The strong demand for additional rail investments in cities throughout the country continues unabated, despite the fact that following the sunset of Moving Ahead for Progress in the 21st Century Act (MAP-21) next September, the Mass Transit Account of the Highway Trust Fund is projected by the Congressional Budget Office (CBO) to have very little if not a negative balance by FY 2015 (beginning Oct. 1, 2014), when any reauthorization of MAP-21 would begin.
Meanwhile, regulatory implementation of this law is ongoing, and the final rule governing the New Starts and Small Starts programs that partly fund the majority of U.S. public transportation infrastructure projects was only recently released. This article will cover those recent developments as well as new and upcoming projects in the federal “pipeline” of funding requests. We’ll also take a look at how the next federal law may be funded and what cities are doing to address this fiscal climate.
New Starts rule finalized
The Federal Transit Administration (FTA) released its new policy guidance in August, which replaces all previous policy guidance documents published by FTA relating to the New and Small Starts programs. It revises the evaluation measures and methods for calculating a project’s justification and how FTA will evaluate a project’s local financial commitment, as required by MAP-21 and implemented in the final rule published this past January.
The FTA also released reporting instructions that describe what project sponsors need to submit to the agency and the new forms that must be completed. These documents can be found on FTA’s website at http://www.fta.dot.gov/12304.html.
Of course, the guidance and January regulation cover only the New and Small Starts evaluation process; many other implementing rules of new MAP-21 programs will follow in the next 18 months, including the core capacity improvement program evaluation and rating process; the program of interrelated projects evaluation and rating process; the pilot program for expedited project delivery; the measures and breakpoints for ratings for the congestion relief criterion; and the process for an expedited technical capacity review for project sponsors that have recently, and successfully, completed at least one new fixed guideway or core capacity project.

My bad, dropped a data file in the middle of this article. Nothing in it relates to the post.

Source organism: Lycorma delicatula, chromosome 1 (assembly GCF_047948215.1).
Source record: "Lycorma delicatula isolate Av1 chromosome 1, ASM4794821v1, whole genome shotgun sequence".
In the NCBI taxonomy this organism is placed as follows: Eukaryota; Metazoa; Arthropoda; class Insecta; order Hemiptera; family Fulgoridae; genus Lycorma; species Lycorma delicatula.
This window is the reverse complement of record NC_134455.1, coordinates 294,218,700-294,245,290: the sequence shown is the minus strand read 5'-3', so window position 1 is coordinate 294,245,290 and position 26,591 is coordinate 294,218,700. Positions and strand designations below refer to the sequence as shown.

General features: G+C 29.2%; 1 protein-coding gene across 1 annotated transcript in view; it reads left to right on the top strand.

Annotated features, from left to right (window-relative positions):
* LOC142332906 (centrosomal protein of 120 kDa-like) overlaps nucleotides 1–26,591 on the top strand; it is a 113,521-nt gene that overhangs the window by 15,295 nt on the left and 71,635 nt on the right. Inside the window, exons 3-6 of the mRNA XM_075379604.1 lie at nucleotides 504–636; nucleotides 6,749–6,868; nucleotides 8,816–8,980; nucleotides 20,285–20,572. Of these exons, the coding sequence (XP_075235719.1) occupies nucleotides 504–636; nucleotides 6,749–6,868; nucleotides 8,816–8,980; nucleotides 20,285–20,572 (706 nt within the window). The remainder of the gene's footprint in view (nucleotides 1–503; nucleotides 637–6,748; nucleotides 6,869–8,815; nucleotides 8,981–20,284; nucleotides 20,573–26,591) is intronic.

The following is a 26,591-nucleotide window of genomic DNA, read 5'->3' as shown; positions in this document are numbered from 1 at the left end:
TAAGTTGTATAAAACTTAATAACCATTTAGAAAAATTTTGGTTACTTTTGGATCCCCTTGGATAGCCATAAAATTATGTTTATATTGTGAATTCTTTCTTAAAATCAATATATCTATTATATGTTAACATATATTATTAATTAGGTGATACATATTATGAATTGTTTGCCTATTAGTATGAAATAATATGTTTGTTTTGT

In addition, more specific explanation of how these steps in the New and Small Starts process will be implemented by FTA are expected in future interim policy guidance. In short, a considerable amount of the current federal law governing public transportation programs has yet to be implemented — for a law that is scheduled to expire in the last quarter of next year.
The August New and Small Starts guidance says the FTA will rate the six-project justification criteria equally, including mobility improvements, environmental benefits, congestion relief, economic development effects, land use and cost effectiveness. This will form the project justification rating, which is half of the overall project rating law. The other half will comprise the rating of local financial commitment, which in turn will look at three sub-criteria: availability of reasonable contingency amounts; availability of “stable and dependable” capital and operating funding sources; and availability of local resources to maintain and operate the overall existing and proposed public transportation system without requiring a reduction in existing services. Each of these criteria will be rated on a five-point scale, from low to high.
Considerable controversy was generated in how some of the project justification ratings would be applied between New and Small Starts. While the FTA tried to apply the same evaluations to both categories of projects, some, such as the cost-effectiveness rating, do have different break points for the five-point scale.
The final policy guidance specifies that FTA will assign a 25% weight to the current financial condition of the project sponsor, 25% weight to the firmness of the local funding commitment and fully 50% of the financial rating to the “reasonableness” of the financial plan submitted by the project sponsor. The requested New or Small Starts share of the total project capital cost, and the level of local match, will be also be strongly considered; this can potentially raise the local financial commitment sub-rating one level.